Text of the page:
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Mar 30, 2016 - elderly Chinese: The mediating role of depression. Ting-Fan Zhia,b,1, Xun-Ming Sunc,1, Shu-Juan Lid, Qun-Shan Wange, Jian Caif, Lin-Zi Lic,.

Archives of Gerontology and Geriatrics 65 (2016) 211–217

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Associations of sleep duration and sleep quality with life satisfaction in elderly Chinese: The mediating role of depression Ting-Fan Zhia,b,1, Xun-Ming Sunc,1, Shu-Juan Lid , Qun-Shan Wange, Jian Caif , Lin-Zi Lic , Yan-Xun Lic , Min-Jie Xua,b , Yong Wangg , Xue-Feng Chug , Zheng-Dong Wangg , Xiao-Yan Jianga,b,* a

Key Laboratory of Arrhythmias of the Ministry of Education of China, Tongji University School of Medicine, Shanghai 200092, China Department of Pathology and Pathophysiology, Tongji University School of Medicine, Shanghai 200092, China c Unit of epidemiology, State Key Laboratory of Genetic Engineering and MOE Key Laboratory of Contemporary Anthropology, School of Life Sciences and Institutes of Biomedical Sciences, Fudan University 200433 Shanghai, China d Department of Neurology, Beijing Chaoyang Hospital, Capital University of Medical Sciences, Beijing 100020, China e Department of Cardiology, Xinhua Hospital, Shanghai Jiaotong University School of Medicine, 200092 Shanghai, China f Department of Neurology, First Affiliated Hospital, Xinjiang Medical University, Urumqi 830011, China g Rugao People’s Hospital, Rugao 226500 Jiangsu, China b

A R T I C L E I N F O

Article history: Received 18 November 2015 Received in revised form 25 March 2016 Accepted 29 March 2016 Available online 30 March 2016 Keywords: Sleep duration Sleep quality Depression Life satisfaction Elderly

A B S T R A C T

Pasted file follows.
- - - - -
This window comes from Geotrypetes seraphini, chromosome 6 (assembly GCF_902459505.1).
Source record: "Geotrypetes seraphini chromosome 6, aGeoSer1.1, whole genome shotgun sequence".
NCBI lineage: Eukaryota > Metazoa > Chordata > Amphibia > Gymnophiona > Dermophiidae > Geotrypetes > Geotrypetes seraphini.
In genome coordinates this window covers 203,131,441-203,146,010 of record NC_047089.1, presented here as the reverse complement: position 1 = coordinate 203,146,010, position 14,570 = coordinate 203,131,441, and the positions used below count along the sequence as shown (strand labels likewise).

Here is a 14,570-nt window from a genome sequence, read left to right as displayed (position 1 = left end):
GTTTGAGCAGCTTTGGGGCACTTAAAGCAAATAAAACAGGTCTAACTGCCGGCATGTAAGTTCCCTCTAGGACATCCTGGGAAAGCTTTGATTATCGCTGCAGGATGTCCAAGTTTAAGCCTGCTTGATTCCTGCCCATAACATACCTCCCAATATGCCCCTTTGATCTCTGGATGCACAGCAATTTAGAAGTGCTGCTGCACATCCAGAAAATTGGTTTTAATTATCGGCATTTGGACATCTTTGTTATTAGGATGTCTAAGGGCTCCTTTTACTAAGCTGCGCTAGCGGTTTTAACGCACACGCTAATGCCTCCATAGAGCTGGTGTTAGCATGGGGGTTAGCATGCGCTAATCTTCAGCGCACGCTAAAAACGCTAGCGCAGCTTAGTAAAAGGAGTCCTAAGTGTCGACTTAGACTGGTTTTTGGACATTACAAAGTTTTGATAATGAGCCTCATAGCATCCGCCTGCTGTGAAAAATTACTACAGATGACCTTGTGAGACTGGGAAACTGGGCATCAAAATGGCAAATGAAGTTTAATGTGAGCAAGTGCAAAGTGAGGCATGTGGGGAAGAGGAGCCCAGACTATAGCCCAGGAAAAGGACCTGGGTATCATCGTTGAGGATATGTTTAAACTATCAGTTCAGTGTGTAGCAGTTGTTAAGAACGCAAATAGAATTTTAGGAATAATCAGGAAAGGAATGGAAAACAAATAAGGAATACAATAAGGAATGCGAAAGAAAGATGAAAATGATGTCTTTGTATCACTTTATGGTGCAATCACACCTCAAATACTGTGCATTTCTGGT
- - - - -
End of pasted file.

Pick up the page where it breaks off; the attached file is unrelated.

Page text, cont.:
This study investigated whether sleep duration and quality were related to life satisfaction (LS) among older Chinese adults and whether depression mediated those relationships. Cross-sectional data from the aging arm of the Rugao Longevity and Aging Study were used. Sleep duration, sleep quality, depression, LS and covariates were analyzed using logistic regressions. To assess the potential mediation of depression on the association between sleep duration and quality and LS, Aroian tests were used. Of 1756 older Chinese adults aged 70–84 years, 90.7% of the men and 83.3% of the women reported being satisfied with their lives. After adjusting for covariates, older adults who slept 6 h per night were more likely to suffer from life dissatisfaction compared with those who slept 7–8 h (OR = 2.67, 95% CI 1.86–3.79), and individuals who slept poorly were almost 2 times (OR = 2.91, 95% CI 2.16–3.91) more likely to have life dissatisfaction. The Aroian tests confirmed that these relationships were partially mediated by depression (p < 0.001). Between short sleep and LS, the mediating effect of depression accounted for 13.9% of the total effects. Moreover, the mediating effect of depression on the association between sleep quality and LS was 13.3%. Short sleep duration and poor sleep quality were inversely associated with LS, and the relationships were partially mediated by depression. Our study suggests that both sleep and depression status are important factors for LS among the elderly. ã 2016 Elsevier Ireland Ltd. All rights reserved.